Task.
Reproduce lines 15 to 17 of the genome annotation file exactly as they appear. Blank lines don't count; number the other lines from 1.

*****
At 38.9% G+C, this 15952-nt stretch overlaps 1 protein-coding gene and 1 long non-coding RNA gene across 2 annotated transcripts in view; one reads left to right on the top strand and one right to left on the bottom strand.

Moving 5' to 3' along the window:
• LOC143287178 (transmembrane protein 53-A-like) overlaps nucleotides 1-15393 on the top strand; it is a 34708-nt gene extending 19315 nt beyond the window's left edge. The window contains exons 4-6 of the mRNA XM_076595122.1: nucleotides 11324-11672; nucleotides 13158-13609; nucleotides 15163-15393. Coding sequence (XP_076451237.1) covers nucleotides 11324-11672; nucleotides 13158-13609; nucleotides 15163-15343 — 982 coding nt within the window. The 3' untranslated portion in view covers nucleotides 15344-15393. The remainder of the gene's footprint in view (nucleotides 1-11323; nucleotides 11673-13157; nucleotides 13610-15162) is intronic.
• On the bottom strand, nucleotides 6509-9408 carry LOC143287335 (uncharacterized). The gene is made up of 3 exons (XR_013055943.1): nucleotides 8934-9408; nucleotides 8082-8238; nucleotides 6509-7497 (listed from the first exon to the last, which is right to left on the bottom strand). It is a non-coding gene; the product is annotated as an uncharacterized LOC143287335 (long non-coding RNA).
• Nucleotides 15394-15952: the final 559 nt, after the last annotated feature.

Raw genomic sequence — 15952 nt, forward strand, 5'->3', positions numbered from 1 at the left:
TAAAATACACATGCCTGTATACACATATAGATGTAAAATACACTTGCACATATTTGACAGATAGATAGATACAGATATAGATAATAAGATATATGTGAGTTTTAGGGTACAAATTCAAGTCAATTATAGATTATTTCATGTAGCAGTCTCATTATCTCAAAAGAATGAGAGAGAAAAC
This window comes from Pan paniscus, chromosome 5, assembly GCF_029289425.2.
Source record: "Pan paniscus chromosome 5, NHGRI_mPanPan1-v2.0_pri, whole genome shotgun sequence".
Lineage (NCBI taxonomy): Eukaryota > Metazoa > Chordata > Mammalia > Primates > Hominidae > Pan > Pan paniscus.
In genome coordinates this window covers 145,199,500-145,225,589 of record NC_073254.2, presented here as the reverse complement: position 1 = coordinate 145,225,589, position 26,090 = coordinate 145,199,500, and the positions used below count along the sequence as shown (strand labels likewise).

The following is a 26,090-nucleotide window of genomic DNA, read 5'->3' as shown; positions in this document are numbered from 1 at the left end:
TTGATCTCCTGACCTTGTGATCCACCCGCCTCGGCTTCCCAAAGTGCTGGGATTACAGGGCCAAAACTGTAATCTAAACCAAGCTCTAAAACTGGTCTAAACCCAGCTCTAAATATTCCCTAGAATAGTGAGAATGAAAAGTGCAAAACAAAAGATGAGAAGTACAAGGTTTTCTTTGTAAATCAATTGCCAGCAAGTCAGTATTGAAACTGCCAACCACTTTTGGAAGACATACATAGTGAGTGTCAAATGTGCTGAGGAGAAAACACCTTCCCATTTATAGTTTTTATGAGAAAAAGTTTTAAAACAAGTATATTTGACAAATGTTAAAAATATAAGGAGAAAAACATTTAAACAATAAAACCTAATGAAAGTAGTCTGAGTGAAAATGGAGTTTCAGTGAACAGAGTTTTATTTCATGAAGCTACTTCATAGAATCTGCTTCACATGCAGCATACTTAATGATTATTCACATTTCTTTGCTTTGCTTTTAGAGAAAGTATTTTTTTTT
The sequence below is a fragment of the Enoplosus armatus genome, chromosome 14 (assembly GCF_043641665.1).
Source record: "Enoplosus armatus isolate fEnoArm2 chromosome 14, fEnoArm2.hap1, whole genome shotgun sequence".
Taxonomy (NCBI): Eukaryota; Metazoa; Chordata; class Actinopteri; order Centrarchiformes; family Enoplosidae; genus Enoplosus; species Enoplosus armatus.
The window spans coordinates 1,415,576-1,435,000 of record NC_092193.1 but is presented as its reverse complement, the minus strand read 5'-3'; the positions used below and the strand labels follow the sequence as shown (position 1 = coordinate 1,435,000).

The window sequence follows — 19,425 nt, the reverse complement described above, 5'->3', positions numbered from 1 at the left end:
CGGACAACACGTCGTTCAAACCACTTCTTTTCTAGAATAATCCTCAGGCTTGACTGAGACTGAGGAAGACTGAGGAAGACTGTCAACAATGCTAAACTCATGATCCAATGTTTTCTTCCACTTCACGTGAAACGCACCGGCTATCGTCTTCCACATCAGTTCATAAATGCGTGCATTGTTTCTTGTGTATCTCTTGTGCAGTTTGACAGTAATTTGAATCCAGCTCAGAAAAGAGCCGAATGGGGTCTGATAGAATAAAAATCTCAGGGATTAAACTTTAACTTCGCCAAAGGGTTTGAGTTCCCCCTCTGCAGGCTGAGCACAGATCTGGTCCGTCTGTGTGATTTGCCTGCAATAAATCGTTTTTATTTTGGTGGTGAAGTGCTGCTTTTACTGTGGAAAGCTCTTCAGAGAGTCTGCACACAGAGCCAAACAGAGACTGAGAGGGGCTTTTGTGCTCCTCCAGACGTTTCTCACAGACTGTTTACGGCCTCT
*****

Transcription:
Source record: "Enoplosus armatus isolate fEnoArm2 chromosome 14, fEnoArm2.hap1, whole genome shotgun sequence".
Taxonomy (NCBI): Eukaryota; Metazoa; Chordata; class Actinopteri; order Centrarchiformes; family Enoplosidae; genus Enoplosus; species Enoplosus armatus.
The window spans coordinates 1,415,576-1,435,000 of record NC_092193.1 but is presented as its reverse complement, the minus strand read 5'-3'; the positions used below and the strand labels follow the sequence as shown (position 1 = coordinate 1,435,000).